I meant to write about these guys earlier, but a vacation (and general laziness) kept it from happening in a timely manner.
I recently had a briefing with Convirture, a startup that is striving to bring the full slate of virtualization bells, whistles, and management tools to the Xen and KVM hypervisors. Our pal TPM wrote a nice piece here that gives you the lowdown on who they are and what they’re bringing to the table.
What I’m bringing to the table is a bit of wide-lens perspective. In the x86 virtualization game, VMware is the acknowledged big dog – it pioneered the market and rolled out a commercial product before Xen really got its collective open source-based act together. The VMware hypervisor was a sensation, driving much high-margin revenue to the company. It also became the favorite dance partner of every x86 vendor, appearing in almost every HP, IBM, and Dell slide deck and sales proposal.
However, VMware – as dominant as it is – isn’t the only virtualization game in town. Our recently completed x86 data center survey asked 200 enterprise x86 data center managers and assorted staffers a long list of questions. (It was probably pretty tedious to complete, but it yielded some great data.) One set of questions covered virtualization - we asked these customers what they were using and how much they were using it.
What we found is that the large majority of customers (71 per cent) haven’t settled on a single x86 virtualization solution. Although 82 per cent of our survey respondents said that they are using VMware on at least some of their systems, we found that Xen variants from Citrix, Sun/Oracle, and Xen.org were being used by more than half of the customers we surveyed. Another 31 per cent of customers said that they use KVM.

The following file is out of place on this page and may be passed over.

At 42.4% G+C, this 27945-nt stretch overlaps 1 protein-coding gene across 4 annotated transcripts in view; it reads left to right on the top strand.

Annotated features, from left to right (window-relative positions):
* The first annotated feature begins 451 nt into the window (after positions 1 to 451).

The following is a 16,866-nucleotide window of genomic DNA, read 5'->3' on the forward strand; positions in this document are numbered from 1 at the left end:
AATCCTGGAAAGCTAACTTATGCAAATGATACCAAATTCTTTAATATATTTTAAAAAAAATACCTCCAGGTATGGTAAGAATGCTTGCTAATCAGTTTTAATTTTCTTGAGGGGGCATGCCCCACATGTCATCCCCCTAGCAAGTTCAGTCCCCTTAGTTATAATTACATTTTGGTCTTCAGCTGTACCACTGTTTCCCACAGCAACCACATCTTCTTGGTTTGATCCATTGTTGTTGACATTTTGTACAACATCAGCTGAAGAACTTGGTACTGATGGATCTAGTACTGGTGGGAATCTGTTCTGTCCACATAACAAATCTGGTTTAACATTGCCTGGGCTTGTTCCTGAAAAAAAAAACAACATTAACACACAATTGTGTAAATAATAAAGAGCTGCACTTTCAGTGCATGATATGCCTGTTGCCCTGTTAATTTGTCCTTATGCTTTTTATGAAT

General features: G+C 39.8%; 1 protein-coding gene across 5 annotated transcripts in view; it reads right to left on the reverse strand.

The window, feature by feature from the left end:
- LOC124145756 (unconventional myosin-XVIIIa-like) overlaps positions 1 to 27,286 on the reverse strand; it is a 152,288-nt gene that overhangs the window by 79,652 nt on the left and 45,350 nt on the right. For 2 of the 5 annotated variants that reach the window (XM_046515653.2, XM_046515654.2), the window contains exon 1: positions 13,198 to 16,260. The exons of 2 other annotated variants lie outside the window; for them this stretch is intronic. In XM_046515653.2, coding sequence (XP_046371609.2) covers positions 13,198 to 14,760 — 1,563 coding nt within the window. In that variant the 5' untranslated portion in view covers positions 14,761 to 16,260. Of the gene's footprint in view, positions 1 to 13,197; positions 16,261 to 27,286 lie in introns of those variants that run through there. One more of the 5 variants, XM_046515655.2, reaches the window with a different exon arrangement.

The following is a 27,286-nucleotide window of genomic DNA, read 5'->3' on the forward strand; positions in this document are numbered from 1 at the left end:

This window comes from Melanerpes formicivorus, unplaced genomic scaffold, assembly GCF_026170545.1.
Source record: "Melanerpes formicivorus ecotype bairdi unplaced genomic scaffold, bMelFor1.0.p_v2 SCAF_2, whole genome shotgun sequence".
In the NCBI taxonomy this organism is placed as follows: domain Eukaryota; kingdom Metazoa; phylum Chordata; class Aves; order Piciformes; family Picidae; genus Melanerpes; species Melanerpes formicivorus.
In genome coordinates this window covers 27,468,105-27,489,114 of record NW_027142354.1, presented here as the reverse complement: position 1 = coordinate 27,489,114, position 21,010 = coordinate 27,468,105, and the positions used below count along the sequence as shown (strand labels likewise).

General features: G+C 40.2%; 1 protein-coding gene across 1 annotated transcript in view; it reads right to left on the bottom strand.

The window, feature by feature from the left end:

This is the opportunity that Convirture is shooting at. It wants to provide VMware vSphere-like capabilities to Xen and KVM users. If our survey is any indication, there are a lot of enterprise customers using Xen and KVM. Many of them would love to see advanced management features and functions, and some of them would be happy to pay for it.
Convirture is betting that VMware and Microsoft won’t get enough of the market to crush Xen and KVM like bugs. I think the evidence so far shows that customers aren’t in a hurry to standardize on a “One True Virtualization Solution”. The offerings differ enough in terms of technology, capabilities, and pricing that customers can see clear reasons to use VMware for one set of workloads and Xen (or KVM or Hyper-V) for another.
As long as this continues, there will be at least a niche for Convirture and companies like it that are building an ecosystem based on the ‘other guys’ … ie Xen and KVM. ®